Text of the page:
What Motivates Employees to "Go the Extra Mile?"
A new study addresses this important management issue.
Posted December 5, 2014
It’s one of the elusive Holy Grails of management: How do I consistently motivate employees to “go the extra mile” for me? How do I get employees to give 110% when studies routinely show the vast majority of them are disengaged – not emotionally committed to the companies they work for.
Thus, I took notice when that very question was asked in a recent employee survey I was reviewing. The survey, The 7 Key Trends Impacting Today’s Workplace, was conducted by the employee engagement firm TINYpulse, and involved over 200,000 employees in more than 500 organizations.
As the survey title suggests, the research explored a number of different management topics (culture, recognition, growth opportunities, etc.), but the issue that most interested me was the one surrounding motivation, as getting employees to give maximum effort is a challenge that has bedeviled managers for, well, as long as there have been managers.
The specific question the survey asked was: “What motivates you to excel and go the extra mile at your organization?” Employees could choose from 10 answers. Interestingly, money – often simply assumed to be the major motivator – was seventh on the list, well back in the pack. The results were as follows:
- Camaraderie, peer motivation (20%)
- Intrinsic desire to a good job (17%)
- Feeling encouraged and recognized (13%)
- Having a real impact (10%)
- Growing professionally (8%)
- Meeting client/customer needs (8%)
- Money and benefits (7%)
- Positive supervisor/senior management (4%)
- Believe in the company/product (4%)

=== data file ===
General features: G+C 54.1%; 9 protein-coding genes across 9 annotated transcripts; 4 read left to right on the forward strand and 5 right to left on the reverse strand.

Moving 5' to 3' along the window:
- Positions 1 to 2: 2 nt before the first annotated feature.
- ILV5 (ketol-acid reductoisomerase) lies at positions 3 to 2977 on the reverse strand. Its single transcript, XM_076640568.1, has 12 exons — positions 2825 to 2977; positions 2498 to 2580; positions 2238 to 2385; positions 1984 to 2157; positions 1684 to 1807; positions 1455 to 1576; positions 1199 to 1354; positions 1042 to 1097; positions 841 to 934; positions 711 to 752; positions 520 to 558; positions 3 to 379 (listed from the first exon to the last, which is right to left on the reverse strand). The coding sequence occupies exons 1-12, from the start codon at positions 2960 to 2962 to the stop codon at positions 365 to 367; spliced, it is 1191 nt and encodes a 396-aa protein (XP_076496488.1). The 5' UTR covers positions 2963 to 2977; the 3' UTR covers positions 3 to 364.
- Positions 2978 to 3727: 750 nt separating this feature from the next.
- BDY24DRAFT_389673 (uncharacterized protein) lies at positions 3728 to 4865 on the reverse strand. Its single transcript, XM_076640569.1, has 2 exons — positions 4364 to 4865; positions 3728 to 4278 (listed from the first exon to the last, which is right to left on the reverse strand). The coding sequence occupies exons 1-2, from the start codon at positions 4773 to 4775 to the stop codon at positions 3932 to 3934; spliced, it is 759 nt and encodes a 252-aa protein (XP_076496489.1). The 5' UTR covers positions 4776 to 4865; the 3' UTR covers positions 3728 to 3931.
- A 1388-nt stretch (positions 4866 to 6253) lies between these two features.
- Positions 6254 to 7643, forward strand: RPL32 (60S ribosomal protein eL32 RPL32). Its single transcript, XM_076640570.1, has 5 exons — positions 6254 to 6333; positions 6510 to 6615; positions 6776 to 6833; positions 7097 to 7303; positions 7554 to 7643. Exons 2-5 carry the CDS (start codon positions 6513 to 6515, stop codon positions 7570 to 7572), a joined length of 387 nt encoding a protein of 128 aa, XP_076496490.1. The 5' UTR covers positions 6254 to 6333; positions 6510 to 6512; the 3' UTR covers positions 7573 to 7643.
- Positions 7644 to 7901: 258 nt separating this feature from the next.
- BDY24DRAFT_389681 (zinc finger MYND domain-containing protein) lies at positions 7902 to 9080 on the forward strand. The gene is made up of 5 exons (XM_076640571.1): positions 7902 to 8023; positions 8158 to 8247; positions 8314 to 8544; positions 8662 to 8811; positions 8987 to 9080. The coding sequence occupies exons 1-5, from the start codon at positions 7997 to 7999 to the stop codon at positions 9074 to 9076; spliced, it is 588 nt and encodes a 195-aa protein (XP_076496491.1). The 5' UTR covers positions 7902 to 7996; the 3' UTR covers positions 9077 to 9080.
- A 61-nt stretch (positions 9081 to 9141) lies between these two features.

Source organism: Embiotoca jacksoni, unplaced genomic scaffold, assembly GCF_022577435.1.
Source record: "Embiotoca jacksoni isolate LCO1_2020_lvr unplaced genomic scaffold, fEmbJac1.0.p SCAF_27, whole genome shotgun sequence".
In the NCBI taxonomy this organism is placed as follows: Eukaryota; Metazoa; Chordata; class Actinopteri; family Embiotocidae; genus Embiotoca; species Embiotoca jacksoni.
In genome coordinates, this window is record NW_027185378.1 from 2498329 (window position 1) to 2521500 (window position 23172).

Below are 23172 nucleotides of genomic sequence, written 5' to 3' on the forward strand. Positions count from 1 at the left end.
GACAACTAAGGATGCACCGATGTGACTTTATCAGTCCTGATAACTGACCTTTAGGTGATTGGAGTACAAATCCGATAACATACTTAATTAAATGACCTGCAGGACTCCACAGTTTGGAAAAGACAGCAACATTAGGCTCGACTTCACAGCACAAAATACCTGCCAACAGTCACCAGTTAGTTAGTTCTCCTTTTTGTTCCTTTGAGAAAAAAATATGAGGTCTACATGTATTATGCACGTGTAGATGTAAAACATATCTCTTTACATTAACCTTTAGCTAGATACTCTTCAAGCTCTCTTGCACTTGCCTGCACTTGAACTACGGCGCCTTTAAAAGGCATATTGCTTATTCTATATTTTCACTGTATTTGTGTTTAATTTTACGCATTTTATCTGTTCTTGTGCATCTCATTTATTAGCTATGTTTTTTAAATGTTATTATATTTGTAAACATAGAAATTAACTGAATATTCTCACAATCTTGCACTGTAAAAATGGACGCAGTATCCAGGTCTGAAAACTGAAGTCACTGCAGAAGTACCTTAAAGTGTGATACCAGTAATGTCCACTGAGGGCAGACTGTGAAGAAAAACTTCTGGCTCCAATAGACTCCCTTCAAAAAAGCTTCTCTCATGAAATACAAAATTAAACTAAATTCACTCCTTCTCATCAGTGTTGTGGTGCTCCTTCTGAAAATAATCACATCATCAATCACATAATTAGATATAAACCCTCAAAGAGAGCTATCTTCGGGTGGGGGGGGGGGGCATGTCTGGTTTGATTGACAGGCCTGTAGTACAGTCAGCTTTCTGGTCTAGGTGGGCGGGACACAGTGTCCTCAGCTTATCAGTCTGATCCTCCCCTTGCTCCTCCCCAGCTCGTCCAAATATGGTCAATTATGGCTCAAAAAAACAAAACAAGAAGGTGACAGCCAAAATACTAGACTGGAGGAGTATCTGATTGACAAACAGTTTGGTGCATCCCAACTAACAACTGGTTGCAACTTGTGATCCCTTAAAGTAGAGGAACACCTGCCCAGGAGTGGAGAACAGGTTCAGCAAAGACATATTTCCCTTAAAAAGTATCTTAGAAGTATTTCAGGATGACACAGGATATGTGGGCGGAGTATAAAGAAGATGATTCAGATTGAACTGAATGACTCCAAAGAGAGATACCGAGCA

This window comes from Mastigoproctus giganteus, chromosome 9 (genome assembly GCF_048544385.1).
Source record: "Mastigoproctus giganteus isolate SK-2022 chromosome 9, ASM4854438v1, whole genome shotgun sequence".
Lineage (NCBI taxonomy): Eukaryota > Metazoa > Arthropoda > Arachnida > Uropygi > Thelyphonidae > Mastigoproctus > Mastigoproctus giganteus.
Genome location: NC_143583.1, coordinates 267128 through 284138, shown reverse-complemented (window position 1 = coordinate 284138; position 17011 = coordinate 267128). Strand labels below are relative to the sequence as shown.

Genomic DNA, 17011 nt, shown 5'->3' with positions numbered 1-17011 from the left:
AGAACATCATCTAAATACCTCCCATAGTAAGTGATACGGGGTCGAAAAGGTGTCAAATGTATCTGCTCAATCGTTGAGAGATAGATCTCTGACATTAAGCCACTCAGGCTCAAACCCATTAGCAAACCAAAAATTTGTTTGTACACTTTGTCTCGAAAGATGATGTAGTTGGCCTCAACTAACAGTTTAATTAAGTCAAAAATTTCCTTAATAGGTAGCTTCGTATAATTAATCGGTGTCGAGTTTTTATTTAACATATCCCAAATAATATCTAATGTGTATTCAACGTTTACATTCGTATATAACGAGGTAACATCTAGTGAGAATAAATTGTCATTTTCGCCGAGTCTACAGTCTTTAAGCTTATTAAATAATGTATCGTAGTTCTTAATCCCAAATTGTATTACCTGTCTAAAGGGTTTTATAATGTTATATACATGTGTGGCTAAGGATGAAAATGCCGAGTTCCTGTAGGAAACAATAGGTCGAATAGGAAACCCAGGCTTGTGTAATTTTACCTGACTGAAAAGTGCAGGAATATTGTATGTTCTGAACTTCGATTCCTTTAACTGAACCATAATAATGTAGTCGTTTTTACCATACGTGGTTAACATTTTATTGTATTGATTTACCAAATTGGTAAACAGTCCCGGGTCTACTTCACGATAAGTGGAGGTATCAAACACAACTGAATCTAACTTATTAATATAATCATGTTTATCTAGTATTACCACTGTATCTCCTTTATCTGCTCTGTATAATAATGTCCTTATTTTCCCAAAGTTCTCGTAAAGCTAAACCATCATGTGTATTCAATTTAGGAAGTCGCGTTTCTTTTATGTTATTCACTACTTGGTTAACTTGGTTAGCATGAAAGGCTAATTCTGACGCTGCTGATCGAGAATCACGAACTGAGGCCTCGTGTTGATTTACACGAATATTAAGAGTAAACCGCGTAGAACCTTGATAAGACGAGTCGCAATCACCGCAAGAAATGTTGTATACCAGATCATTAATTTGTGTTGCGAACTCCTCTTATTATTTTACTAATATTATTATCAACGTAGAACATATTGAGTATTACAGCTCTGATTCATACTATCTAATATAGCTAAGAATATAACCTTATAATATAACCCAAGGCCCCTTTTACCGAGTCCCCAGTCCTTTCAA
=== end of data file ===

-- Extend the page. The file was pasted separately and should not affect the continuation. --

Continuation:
- Other (9%)
Corporate culture counts – What to make of these results? I admit I was initially surprised by the high ranking of “camaraderie/peer motivation” and the low ranking of “money.” But if you look more closely at the research and the questions, reasonable patterns and explanations emerge.
First, this isn’t a survey of senior management, where compensation is high and frequently a major motivational driver. This research cuts across a wide swath of employees at all organizational levels. Second, if you consider several of the top responses in addition to “camaraderie” – for example, “feeling encouraged and recognized,” “having a real impact” and “growing professionally,” they describe the level of positive feelings employees have about working in a particular environment – in short, their attitude toward their corporate culture. Is it encouraging and supportive? Does it foster growth? Do they feel they can make a difference? So even though “positive supervisor/senior management” was seemingly very low on the response list (at only 4%), it is after all management that plays the crucial role in shaping a company’s culture.
Regarding the overarching importance of camaraderie and culture, the report accompanying the survey noted, “Given the major role that peers play in motivating each other, it’s up to hiring managers to focus not just on a candidate’s skill but also on his or her cultural fit within the organization. When it comes time to interview a candidate, make sure to see if they:
- Engage in open communication
- Thrive in a collaborative environment
- Handle pressure with grace
- Share praise and accept accountability.”
The report went on to conclude, “Organizations must start intentionally finding high performing and high culture fit employees. Further, organizations must be ruthless when it comes to rejecting individuals who aren’t a great fit. Even if they come across as a high performer, they can wreak havoc on the positive, collaborative culture you need to create.”
All good solid management counsel. You’ll won’t go wrong building a positive collaborative culture and selecting people who will work well within it.
Just as a point of interest, however, I should add that back when I was an employee I wouldn’t have been in the majority here. Had I been responding to this survey, truth be told, I would have answered “Money and benefits.”
But that after all is the great value of surveys: You gain insight not just into what you think, but into what large numbers of other people do.
In this instance it shows that when it comes to “going the extra mile,” the overall cultural environment plays a key role in determining how far and fast people will run.
This article first appeared at Forbes.com.
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Victor is the author of The Type B Manager: Leading Successfully in a Type A World (Prentice Hall Press).